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Using Light to Translate Information for a Computer

Henry Chin
Electrical Engineering
Stanford University
May 2001

I am working with other students to demonstrate a system that would enable computers to process certain signals, such as radar or cellular phone transmissions, at very high speeds. Along the way, we also hope to gain a better understanding of the physical principles behind devices that interact with both optics and electronics.

Electronic processors, like the Pentium chip in your home computer, communicate using digital signals. Information in the real world, however, exists in a completely different form, one consisting of analog signals. Systems that translate between the two, called analog-to-digital or digital-to-analog converters, are necessary whenever a computer must process information from the real world or send out information into the real world. Fast converters allow digital processors, which are relatively easy to re-program, to replace electronic circuits that can process analog signals but are very expensive to design and build. My research is part of a larger effort to make an analog-to-digital converter that is much faster than anything currently available. We are attempting to do this by incorporating lasers and other optical components into a system that has traditionally been purely electrical.

Analog signals have two basic characteristics: they can change at any instant in time, and they can take on any value. The pitch of a human voice, for example, is an analog signal. During a song, a singer’s voice can change pitch at any time. Moreover, if the singer is off-key, the pitch is not limited to the twelve notes (including sharps and flats) of a musical scale.

Contrast this with a pianist who is playing in strict time with a metronome. Only when the metronome ticks can he or she play a note. Moreover, the notes must correspond to one of the eighty-eight keys on the keyboard. These two features, a steady rhythm and a limited range of possible values, characterize digital signals. In computers, digital signals are often in the form of electronic “ones” and “zeroes.”

How do analog-to-digital converters translate real-world information into signals that a computer can understand? Let's say we want to take a song and arrange it for the piano; and, as before, we restrict the pianist to playing notes at a constant beat with a metronome. The process requires two steps:

The converter simultaneously monitors the vocalist's song and the pianist's metronome. Every time the metronome ticks, the converter records the exact pitch of the song at that instant in time. The pitch that is recorded is not a note in a scale, but is instead an exact numeric frequency. A note that is sharp of B-flat, for example, might be recorded as 490 hertz. This process is called "sampling."
The converter examines this list of frequencies and assigns to each entry the musical scale's note that is closest to the recorded frequency. Even though 490 hertz does not match any note, the converter rounds it off to the closest one, in this case "B." When the converter has performed this approximation for every recorded frequency, the result is a list of notes. This entire list constitutes a digital signal, one that a computer processor would be able to analyze.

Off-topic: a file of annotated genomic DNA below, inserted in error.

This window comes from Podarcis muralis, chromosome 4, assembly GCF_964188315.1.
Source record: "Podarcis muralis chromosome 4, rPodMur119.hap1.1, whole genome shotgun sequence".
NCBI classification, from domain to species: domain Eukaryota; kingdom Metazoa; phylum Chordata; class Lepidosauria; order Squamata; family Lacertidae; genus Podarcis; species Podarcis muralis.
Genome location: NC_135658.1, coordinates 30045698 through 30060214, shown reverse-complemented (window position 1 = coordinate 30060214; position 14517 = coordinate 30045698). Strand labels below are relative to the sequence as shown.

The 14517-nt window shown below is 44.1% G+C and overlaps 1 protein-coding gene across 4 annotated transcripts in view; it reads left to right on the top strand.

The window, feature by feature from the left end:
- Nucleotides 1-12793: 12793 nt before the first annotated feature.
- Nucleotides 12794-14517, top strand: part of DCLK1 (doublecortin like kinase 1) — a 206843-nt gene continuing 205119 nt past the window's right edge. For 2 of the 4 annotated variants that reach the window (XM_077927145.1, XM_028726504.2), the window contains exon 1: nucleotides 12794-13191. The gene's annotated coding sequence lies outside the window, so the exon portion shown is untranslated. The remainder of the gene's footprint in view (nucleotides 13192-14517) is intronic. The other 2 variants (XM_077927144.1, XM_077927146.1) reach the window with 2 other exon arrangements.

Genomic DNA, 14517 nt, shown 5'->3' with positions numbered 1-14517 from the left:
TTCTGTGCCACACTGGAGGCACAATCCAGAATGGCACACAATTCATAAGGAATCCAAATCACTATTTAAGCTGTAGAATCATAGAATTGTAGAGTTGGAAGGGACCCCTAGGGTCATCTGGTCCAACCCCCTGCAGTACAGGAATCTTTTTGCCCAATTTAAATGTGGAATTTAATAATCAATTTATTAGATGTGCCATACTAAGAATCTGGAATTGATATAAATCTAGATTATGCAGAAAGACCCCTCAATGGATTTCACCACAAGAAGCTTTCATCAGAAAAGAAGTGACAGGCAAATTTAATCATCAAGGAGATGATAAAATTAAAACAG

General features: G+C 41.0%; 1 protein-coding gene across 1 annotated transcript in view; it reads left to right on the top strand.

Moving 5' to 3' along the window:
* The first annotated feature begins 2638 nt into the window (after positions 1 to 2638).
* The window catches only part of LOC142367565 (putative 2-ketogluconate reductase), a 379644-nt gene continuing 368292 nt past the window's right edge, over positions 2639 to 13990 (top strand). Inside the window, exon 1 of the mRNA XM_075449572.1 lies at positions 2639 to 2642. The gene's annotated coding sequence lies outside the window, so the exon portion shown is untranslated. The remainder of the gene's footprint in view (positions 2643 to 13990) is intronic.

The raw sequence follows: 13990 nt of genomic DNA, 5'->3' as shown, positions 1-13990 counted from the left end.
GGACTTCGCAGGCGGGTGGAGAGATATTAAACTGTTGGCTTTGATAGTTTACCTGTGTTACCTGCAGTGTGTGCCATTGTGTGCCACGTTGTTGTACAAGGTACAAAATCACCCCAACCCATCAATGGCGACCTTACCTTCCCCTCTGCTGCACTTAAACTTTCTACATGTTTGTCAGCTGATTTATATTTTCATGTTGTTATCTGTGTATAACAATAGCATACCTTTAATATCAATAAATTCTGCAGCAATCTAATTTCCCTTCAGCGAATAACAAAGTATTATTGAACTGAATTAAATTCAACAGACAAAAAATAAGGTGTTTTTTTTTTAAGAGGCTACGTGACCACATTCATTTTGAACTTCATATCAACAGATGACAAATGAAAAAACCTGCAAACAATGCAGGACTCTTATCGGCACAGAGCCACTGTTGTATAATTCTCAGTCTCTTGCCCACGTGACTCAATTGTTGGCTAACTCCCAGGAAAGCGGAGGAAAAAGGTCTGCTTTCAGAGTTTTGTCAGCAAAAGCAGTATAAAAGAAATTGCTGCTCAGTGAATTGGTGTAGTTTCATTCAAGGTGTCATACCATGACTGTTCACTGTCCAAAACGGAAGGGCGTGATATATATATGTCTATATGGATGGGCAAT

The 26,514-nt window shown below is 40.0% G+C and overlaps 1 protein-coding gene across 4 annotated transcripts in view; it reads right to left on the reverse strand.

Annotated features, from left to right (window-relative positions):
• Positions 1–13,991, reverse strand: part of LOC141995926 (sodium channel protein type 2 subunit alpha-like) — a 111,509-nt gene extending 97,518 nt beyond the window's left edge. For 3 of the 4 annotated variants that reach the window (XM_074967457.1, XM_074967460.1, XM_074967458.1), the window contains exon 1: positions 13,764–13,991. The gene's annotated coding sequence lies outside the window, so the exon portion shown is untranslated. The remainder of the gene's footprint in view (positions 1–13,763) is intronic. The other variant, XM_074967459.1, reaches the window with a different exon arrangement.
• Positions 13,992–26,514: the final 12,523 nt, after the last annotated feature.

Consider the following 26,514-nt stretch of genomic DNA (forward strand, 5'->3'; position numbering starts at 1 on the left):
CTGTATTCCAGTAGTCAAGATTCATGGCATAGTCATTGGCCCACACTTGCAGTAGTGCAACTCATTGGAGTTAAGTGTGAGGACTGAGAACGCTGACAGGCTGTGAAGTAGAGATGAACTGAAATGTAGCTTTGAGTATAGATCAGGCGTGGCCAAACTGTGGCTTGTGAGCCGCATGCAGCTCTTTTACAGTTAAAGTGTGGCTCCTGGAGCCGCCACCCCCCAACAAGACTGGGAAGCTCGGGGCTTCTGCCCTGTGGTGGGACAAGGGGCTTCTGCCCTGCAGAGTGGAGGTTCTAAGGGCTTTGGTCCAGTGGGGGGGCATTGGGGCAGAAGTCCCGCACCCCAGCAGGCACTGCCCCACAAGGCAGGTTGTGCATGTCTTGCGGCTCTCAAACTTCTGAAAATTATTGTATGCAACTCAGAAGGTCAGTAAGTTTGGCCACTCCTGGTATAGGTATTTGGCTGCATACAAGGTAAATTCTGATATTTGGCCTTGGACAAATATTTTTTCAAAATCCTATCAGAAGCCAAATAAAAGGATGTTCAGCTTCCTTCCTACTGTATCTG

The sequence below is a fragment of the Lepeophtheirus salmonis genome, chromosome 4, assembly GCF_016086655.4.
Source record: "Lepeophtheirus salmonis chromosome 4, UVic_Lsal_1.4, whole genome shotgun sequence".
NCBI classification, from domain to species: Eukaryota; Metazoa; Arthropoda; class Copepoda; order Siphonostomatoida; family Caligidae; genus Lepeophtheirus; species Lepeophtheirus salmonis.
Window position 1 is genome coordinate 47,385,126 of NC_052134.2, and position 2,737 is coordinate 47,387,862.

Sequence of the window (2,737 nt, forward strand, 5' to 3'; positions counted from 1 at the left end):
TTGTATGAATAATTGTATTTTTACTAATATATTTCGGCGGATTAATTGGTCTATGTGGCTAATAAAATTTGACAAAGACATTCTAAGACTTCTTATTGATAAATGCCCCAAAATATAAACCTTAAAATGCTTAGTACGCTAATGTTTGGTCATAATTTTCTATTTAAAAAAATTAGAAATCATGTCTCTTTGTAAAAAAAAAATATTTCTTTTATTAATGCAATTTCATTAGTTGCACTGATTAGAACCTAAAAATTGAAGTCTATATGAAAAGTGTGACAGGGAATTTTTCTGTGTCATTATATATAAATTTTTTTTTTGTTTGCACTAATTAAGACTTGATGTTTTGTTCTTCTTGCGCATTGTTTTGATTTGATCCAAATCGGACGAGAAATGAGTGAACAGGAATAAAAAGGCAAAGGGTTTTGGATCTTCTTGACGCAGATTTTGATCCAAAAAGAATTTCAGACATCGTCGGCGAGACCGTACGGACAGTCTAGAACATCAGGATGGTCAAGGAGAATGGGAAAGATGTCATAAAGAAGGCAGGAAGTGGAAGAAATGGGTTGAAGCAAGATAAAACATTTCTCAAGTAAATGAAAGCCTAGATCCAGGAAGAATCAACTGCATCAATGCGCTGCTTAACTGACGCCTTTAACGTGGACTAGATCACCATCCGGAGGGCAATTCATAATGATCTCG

The speed of current analog-to-digital converters is primarily limited by the regularity of the "metronome" used in the conversion. This metronome, called a “clock” by engineers, must tick at a constant rate; any variation causes the final digital signal to be inaccurate.

This is where the advantage of optics over electronics comes into play. Special "mode-locked" lasers emit very short bursts of light with remarkable regularity, one unmatched by traditional electronic clocks. By using these laser bursts to trigger the "sampling" of the electronic analog signal, we can operate at the requisite high speeds without sacrificing too much accuracy.

We are designing, building, and testing two devices that will be used in this sampling process. Both these devices would reside on a single semiconductor chip. The first device samples the analog electronic signal when a pulse of laser light hits it. The second device takes the sampled signal, which is still in electronic form, and transforms it into an optical signal. This allows us to relay the signal to a second chip, which performs the rest of the conversion process.

On this latter chip, a more conventional electronic circuit can perform the second step in our two-step process: conversion into discrete values. However, as stated earlier, we are attempting to convert signals at a much faster rate than can currently be achieved with electronics. Our design thus coordinates the operation of a hundred of these electronic converters in a sequential fashion, so that the overall speed of the entire system is a hundred times that of the individual electronic circuits. The ultimate aim for our design is to convert 100 billion values per second. This is dozens of times faster than what is available through current technology.

An analog-to-digital converter operating at such high speeds can have important applications in wireless communication and radar. With such a converter, a wider range of radio and microwave signals can be directly converted into digital data, which can then be processed by computers. As a result, costly, custom-designed circuits could be replaced with computers running easily modified software.

In addition to these aims, though, we are studying the physics of basic electronic devices that interact with light. Our research, then, does not only involve building a fast analog-to-digital converter, but is also more broadly applicable. The ideas that we are studying here could be used to design other devices that might be used in such fields as optical networking or sensitive optical and electronic detection.